- Grotesque Caricature: Stanley Kubrick’s Eyes Wide Shut as the Allegory of Its Own Reception
Such was the fashion, such the human being; the men were like the paintings of the day; society had taken its form from the mould of art.—Charles Baudelaire, “Some French Caricaturists”
It is a historical fact that irony becomes increasingly conscious of itself in the course of demonstrating the impossibility of our being historical.—Paul de Man, “The Rhetoric of Temporality”
“He was like a father.”—Nicole Kidman1
Stanley Kubrick’s final movie was released last summer to almost universal disappointment.2 Except for those accounts that read like copy produced by a hired public relations firm, the critical appraisals were more or less the same: Eyes Wide Shut is a “decorous gavotte... more studied than a fashion shoot” (J. Hoberman in The Village Voice, 59); “portentous” and “bizarrely devoid of life” (David Denby in The New Yorker, 86); “the work of an artist who long ago stopped paying attention to the world around him” (Stuart Klawans in The Nation, 42); “generic and hokey, like a tendentious art house version of a holiday television commercial” (Michiko Kakutani in The New York Times, 22). The film has been variously called ponderous, soporific, passionless, sex-phobic, sexist, frozen, and dead. These varied sources of critique all claim that Kubrick has violated an organic principle—linked to metaphors of sexuality, development, internal consistency, and verisimilitude—in the choices he makes. This trope of a violated organicism remains active especially when the critic understands Eyes Wide Shut in the context of Kubrick’s other work. For the claim is not that Kubrick has made another cold or lifeless, sterile or impersonal film and demonstrated once more his disinterest in psychological realism (this has always been in evidence), but that the trait of coldness in this case fails to live up to the Kubrick standard: Eyes Wide Shut fails because it is not internally consistent with his corpus as a whole. Thus Michiko Kakutani can center her critique on the bad choice of an “intimate, emotional material fundamentally at odds with the director’s cool, visual intelligence and lapidary style.” The two principal characters, Bill (Tom Cruise) and Alice (Nicole Kidman), are “not meant to be caricatures like the blackly comic characters in ‘Strangelove’ or faceless cutouts like the astronauts in ‘2001.’ They’re supposed to be fairly ordinary, albeit privileged, New Yorkers: a doctor and his wife who live in an art-filled apartment on Central Park West—yuppies who like to smoke a little pot before bed.”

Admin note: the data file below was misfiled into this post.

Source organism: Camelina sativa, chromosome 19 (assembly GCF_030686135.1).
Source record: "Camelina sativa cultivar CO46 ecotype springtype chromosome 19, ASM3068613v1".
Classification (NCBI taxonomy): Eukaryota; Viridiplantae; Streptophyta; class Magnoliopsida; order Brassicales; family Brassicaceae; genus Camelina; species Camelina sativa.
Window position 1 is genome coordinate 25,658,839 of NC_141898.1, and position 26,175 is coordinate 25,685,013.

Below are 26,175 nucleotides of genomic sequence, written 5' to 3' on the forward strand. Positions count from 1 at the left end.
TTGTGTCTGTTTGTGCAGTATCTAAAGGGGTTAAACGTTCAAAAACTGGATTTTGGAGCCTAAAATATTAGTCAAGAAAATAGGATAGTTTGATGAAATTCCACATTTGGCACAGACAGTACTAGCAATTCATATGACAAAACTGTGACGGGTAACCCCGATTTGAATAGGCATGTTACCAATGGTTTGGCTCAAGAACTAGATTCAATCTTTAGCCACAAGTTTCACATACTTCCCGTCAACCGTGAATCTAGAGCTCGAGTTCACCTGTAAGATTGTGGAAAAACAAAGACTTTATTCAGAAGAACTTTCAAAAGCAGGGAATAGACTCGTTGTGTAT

The problem with Eyes Wide Shut, in other words, is that it imports the techniques of caricature into the intimate space of realism, and this grotesque conjoining both offends sensibility and exposes as a precondition for sensibility itself that the two modes remain distinct. The film doesn’t “work”; it proceeds, as David Denby says of Cruise’s Bill, “without purpose,” wandering aimlessly through an “indistinct” landscape where “everything seems wrong,” because of a fatal hesitation between the merely stereotypical and the three-dimensional, the type and the person, dream and reality, and also between the abnormal and the normal (86). Denby, for instance, writes that watching it “we experience no special violation of the normal—the normal is vaguely and dispiritedly ‘off’ from the beginning” (86). This “off” quality resembles neither drama nor comedy; it denies not only the norm, and not only deviation from the norm, but also the “special violation” of the normal that disciplined art is said to give us.
I’d like to start with this “special violation” as I explore the curious way that Eyes Wide Shut prefigures its own (mis)reception precisely in the “bad” choices Kubrick makes. That Kubrick expected his final filmic caricature to be misrecognized, I argue, can be inferred even from the film’s title, in which a failure to see is inscribed within perception itself. A sensibility that accepts caricature as a mode only if it clearly cues the reader to...